Bike-Share Launch Pushed Back to August to Give Bidders More Time

The Bay Area’s regional bike-share pilot program will now launch no earlier than August and may be phased in over a two-month period.

A photo simulation of a bike-share station from the SFMTA.

The launch was pushed back one month from its previously proposed date “to give prospective vendors more time to develop thorough proposals and more time to prepare for the system’s launch,” said SFMTA spokesperson Paul Rose.

According to a document [PDF] from the Bay Area Air Quality Management District (BAAQMD), the lead agency for the program, the submission period for proposals from prospective bike-share vendors was extended until today following numerous requests.

The launch, originally scheduled for spring, may be rolled out in stages throughout August and September, depending on which vendor is chosen, the document says. While August 1 is the new “desired start date,” October 1 is the deadline for the vendor to complete the rollout of 100 bike-share stations planned for the pilot — 50 of which will be in downtown San Francisco.

Questions submitted to the BAAQMD, listed in the document along with the agency’s responses, include several complaints from vendors that a July 1 launch would be unrealistic.

“Unless a preferred vendor has already been chosen and has begun manufacturing, it is not possible for any vendor to manufacture, deliver, test, and deploy the equipment required to support 100 stations, 1,000 bikes, and 1,500 to 2,000 locking docks over five cities, spread out over the 50 miles between San Francisco and San Jose, in the ten weeks from contract award to launch,” writes Richard Layman of BicyclePASS, in a preface to an extension request.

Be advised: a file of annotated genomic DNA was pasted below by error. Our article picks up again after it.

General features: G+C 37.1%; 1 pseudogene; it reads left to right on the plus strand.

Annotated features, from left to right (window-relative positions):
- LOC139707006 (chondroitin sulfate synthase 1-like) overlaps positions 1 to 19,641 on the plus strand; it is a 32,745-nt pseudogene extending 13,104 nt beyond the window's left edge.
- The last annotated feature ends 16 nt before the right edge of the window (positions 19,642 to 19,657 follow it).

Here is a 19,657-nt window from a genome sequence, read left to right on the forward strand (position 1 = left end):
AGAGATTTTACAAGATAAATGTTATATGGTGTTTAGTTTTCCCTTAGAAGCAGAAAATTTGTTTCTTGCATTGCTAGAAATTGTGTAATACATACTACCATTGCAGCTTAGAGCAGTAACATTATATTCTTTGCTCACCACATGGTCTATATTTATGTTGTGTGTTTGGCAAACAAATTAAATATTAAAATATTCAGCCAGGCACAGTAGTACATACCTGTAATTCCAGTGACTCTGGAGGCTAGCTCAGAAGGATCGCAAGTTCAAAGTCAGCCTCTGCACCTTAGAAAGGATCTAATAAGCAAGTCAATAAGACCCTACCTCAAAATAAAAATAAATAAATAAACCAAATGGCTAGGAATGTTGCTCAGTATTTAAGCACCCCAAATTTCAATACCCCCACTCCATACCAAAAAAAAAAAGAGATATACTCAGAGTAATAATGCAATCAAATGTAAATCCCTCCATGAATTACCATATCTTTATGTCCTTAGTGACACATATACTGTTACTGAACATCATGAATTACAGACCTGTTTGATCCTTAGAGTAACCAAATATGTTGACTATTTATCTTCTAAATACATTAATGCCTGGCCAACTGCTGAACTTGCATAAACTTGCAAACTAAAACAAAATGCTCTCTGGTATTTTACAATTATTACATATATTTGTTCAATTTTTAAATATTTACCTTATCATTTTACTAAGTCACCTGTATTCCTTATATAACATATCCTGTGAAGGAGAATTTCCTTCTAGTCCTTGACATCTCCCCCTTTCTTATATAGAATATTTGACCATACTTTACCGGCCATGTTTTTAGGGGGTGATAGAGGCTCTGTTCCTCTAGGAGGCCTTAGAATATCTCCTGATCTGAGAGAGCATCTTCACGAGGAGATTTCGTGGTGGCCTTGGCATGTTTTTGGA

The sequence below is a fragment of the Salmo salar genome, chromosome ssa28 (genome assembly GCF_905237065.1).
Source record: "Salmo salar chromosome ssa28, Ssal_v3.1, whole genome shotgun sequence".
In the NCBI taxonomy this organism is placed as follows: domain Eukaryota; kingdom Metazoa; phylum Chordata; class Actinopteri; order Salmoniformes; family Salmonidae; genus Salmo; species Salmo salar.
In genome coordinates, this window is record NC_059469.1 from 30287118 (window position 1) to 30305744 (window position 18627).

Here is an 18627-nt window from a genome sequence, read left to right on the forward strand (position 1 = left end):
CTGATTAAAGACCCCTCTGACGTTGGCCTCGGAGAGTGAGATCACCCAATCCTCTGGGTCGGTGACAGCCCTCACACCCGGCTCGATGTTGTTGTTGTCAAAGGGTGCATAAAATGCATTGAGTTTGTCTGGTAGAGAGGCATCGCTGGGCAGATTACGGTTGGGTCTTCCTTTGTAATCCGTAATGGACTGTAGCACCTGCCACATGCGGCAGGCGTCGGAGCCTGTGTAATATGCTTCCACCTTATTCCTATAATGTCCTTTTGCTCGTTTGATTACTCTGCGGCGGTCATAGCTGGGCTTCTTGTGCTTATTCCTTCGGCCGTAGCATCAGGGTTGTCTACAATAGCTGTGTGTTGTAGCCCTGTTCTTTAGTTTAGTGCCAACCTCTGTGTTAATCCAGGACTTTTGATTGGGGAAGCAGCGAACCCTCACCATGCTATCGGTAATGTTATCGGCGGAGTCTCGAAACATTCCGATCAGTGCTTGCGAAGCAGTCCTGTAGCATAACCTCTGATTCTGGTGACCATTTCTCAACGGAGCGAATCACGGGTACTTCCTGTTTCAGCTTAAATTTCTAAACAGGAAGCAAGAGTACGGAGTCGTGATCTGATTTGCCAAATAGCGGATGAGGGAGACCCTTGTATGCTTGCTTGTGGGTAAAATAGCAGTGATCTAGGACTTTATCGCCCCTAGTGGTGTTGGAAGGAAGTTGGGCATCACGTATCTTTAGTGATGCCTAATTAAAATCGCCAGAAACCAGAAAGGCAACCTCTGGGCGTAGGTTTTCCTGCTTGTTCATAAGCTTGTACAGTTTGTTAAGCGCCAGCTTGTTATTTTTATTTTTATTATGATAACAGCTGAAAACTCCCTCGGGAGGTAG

A promise of a quick and cost-effective installation is one of the many criteria by which the BAAQMD and transit agencies will select a vendor. Other factors include the sustainability of the vendor’s price structure, the vendor’s experience launching other bike-share systems, the durability and design of its bikes and stations, and how well the vendor adheres to technical and legal requirements.

The other companies that submitted questions addressed by the BAAQMD were Alameda Bicycle, Blazing Saddles, Serco, Library Bikes, and ParkWide, which launched a park-to-park bike rental system in San Francisco in October.

Following today’s submission deadline, the agencies plan to announce a chosen vendor in May.

Find more details about Request for Proposals criteria on the BAAQMD web site.

  • Mario Tanev

    The Bay Area has wasted a perfect opportunity for an early start. The later it starts, the later the required expansion will occur. Which means it will not occur before America’s Cup. Even many other US cities are far ahead, which is a shame.

  • Anonymous

     I was thinking that too. Plus, you want to get it out as early as possible when the winter rains end so that people have the whole dry season to get used to it. If you only roll it out a few months before the rains start, it makes it much harder to catch on (I’m assuming it will be much less popular in the rainy season).

  • Anonymous

    Well, it’s too bad, but if it can’t be done it can’t be done. At least October is still a fairly nice time to bike. Just let’s not have any more delays.

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